"The generosity and the amount of love and compassion that [everyone] showed in jumping in to support this really helped make this possible."
Trigger Warning: The following article mentions gun violence which some readers may find distressing.
Moms stepped up to support the thousands of Michigan State University students who returned to campus on February 20 for the start of classes there after a deadly shooting. Many of the students had not returned to campus since a week before, when a shooter entered the East Lansing campus and killed three students and wounded five others, Good Morning America reported.
The mothers stood with signs offering free hugs for the students. "When they saw the parents with 'free hugs' signs, that’s when students would typically burst into tears, in a good way, because I think they were just so overwhelmed with emotion and gratitude," Heather Sertic of Traverse City, Michigan, said.
Sertic, a 1999 Michigan State University alumna herself, shared that on the evening of February 13, while talking on the phone with her daughter, a sophomore there, they both began receiving texts and alerts about a shooter on campus. Sertic expressed that it had been a "very frightening experience" for everyone, even though her daughter was unharmed.
Just three days before the start of classes, she posted a message on a Facebook group for Michigan State parents from all over the nation. 'What if we got together and set up a table and a tent and we had some snacks, whatever we can come up with, and we're just there to show the students we support them and we care for them? We can give them hugs if they want hugs,' she wrote to them.
In a matter of hours, according to Sertic, parents in Michigan and across the nation mobilized, offering to lend a hand in person and contacting businesses to request contributions. The group had gathered over $30,000 by Monday morning in monetary contributions and product donations. "There is absolutely no way that this could have been what it was without all of the other parent volunteers and all the businesses that jumped in," Sertic said. "The generosity and the amount of love and compassion that [everyone] showed in jumping in to support this really helped make this possible."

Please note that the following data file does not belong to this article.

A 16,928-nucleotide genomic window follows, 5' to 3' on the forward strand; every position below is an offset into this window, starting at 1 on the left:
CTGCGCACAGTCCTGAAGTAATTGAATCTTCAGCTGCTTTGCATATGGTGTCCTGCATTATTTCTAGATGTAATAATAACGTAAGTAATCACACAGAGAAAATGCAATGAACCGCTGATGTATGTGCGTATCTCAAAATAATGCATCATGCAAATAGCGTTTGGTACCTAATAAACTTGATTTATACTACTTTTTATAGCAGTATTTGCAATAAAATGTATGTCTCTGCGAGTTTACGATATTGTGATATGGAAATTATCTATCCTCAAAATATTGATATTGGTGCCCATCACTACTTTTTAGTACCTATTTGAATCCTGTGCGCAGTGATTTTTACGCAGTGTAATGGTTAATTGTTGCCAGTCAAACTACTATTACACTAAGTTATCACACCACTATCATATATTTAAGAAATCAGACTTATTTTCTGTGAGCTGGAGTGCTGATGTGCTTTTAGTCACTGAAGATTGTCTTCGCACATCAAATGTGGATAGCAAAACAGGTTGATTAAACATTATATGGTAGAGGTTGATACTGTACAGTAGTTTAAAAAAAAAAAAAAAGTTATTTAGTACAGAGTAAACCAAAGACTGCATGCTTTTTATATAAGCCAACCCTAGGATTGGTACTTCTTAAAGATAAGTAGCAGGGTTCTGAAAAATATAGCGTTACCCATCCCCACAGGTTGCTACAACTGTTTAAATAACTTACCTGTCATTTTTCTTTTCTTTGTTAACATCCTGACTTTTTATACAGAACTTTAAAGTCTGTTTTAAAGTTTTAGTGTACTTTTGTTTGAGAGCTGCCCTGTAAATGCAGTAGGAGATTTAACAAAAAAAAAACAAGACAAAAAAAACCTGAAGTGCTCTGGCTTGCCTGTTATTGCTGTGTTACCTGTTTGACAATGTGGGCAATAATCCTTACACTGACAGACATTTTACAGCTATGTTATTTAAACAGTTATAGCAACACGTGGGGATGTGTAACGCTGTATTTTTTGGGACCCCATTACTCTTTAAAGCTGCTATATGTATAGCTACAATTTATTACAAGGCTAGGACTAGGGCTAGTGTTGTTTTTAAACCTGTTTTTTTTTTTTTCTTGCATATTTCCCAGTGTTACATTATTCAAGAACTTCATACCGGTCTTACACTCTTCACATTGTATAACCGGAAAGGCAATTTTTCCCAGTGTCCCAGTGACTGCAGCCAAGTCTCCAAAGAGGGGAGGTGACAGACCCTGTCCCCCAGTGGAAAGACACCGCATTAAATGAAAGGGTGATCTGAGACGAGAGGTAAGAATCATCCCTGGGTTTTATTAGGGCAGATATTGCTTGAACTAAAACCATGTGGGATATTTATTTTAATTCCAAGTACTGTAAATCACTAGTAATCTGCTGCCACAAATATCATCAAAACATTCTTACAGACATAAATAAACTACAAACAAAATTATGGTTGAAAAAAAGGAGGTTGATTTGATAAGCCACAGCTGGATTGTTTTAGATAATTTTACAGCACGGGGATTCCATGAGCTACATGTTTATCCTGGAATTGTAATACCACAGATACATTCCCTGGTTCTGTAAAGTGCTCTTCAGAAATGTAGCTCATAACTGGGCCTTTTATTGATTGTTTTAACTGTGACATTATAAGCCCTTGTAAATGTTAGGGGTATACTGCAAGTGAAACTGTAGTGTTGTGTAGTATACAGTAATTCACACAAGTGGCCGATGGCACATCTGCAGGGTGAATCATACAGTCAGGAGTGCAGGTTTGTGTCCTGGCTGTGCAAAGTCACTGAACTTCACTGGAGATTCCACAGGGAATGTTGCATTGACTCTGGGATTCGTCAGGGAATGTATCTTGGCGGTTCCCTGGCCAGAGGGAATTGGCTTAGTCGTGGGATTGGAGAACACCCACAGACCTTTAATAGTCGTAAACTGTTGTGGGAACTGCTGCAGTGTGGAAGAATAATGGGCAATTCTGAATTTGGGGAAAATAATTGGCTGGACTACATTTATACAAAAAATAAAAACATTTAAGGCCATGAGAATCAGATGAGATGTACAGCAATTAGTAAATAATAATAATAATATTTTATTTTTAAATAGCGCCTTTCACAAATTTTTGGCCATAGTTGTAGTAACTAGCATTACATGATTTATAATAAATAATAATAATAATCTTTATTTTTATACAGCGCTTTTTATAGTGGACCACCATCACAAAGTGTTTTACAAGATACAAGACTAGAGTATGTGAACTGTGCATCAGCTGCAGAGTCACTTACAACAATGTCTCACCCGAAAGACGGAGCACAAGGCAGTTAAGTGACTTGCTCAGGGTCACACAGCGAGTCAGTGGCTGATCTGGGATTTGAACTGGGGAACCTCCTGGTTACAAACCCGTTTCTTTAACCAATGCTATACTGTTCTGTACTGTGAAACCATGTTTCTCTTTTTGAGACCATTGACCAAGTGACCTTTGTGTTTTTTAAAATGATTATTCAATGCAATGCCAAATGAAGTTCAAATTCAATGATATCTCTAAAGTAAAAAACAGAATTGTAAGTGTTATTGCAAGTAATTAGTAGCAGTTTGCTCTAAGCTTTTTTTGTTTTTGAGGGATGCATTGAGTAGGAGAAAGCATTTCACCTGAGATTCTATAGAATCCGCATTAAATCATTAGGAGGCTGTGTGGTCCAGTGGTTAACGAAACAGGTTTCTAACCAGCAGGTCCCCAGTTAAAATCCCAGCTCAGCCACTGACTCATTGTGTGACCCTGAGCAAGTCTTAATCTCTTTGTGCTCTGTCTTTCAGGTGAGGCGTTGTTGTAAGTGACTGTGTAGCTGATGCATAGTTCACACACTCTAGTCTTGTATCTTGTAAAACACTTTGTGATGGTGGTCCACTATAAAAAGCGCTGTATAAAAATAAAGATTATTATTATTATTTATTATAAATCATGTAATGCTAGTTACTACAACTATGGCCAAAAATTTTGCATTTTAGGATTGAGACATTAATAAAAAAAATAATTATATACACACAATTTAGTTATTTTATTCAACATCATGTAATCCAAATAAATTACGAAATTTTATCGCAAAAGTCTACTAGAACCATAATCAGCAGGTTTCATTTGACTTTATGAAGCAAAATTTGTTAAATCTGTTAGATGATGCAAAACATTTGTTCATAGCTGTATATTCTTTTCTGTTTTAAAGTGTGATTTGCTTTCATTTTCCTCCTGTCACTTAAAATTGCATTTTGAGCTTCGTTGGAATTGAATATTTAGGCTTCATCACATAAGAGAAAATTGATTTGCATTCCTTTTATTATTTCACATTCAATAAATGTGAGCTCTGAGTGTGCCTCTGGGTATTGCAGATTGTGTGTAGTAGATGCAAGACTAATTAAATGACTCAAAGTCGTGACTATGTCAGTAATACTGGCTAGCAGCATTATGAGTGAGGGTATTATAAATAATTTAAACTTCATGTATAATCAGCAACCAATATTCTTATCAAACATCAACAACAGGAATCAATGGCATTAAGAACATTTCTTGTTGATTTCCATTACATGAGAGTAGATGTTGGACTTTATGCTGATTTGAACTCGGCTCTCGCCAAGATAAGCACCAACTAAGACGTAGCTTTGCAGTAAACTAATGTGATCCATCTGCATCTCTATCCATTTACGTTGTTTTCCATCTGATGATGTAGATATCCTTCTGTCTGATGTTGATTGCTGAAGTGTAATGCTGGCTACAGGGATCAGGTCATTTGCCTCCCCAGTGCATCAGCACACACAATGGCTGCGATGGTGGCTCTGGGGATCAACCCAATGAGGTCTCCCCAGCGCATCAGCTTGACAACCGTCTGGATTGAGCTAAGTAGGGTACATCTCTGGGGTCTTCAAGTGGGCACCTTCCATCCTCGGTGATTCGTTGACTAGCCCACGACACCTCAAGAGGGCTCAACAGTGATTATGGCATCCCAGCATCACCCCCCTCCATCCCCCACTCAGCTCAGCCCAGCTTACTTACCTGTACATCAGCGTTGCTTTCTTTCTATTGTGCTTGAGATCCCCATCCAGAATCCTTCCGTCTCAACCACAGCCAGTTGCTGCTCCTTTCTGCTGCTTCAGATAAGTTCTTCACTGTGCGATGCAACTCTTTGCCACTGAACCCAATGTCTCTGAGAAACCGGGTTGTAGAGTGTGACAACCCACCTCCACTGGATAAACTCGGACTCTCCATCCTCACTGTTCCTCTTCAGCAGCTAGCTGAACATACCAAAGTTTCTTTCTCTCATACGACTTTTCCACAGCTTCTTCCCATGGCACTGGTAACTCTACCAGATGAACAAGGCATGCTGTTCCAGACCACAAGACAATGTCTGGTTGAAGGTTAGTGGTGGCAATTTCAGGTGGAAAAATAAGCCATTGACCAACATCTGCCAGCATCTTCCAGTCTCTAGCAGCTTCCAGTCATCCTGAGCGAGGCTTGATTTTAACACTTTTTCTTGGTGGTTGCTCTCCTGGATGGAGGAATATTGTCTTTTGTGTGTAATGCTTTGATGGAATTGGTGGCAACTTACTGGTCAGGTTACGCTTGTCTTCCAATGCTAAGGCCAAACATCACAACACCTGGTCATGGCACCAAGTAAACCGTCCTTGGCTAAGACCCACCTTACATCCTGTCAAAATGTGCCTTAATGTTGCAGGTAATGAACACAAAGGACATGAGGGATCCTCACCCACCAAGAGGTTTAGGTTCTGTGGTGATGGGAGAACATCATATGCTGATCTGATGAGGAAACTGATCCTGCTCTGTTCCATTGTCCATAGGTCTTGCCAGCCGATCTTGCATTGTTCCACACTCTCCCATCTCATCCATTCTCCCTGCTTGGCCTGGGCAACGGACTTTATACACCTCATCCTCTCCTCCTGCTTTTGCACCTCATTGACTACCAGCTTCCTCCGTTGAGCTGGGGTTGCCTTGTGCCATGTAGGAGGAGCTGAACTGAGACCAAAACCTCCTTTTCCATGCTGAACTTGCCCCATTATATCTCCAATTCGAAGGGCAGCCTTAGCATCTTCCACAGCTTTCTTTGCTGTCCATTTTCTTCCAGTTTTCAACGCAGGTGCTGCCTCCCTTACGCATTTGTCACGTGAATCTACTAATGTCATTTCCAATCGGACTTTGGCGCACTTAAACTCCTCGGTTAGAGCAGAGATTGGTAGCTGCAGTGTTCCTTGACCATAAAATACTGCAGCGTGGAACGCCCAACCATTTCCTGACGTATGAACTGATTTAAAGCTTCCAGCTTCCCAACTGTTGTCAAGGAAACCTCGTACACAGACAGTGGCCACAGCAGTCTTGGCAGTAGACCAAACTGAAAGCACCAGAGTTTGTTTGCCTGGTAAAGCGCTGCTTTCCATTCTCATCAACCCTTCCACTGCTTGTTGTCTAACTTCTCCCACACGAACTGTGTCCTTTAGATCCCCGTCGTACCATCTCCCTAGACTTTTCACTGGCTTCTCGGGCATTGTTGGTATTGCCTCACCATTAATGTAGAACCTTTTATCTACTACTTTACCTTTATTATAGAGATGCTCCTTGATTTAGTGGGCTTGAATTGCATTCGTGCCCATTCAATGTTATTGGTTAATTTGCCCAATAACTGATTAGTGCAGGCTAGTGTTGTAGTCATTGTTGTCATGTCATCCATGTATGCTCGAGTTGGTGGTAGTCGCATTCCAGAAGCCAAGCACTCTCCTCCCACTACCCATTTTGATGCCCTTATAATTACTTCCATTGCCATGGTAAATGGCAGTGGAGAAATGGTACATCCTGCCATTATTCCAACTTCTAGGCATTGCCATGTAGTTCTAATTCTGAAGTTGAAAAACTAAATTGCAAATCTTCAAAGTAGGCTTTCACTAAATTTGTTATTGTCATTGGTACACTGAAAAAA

Along with the parents of Michigan State students, the gathering also included their grandparents, siblings, and former faculty members. "It not only helped the students, but I can genuinely tell you that it helped the parents too," Sertic said, adding that she's getting text messages, phone calls and thank you cards from students' family members. "I think it’s starting some of the healing process for us all."
Berkey Hall and the MSU Union building, the sites of the shootings, will stay closed for the remainder of the academic year and 300 classes will be relocated to other parts of campus. The hugs and gifts students got on Monday, according to Sertic, won't ease their sorrow over the deaths of the three of their classmates, nor will they make things "go back to normal." But she expressed her hope that the parents' efforts helped the kids understand that they have a "army of people" behind them. She added, "That's what it turned into, taking the damage that one person did and turning it into [something] positive from so many people."
Cover Image Source: YouTube | MLive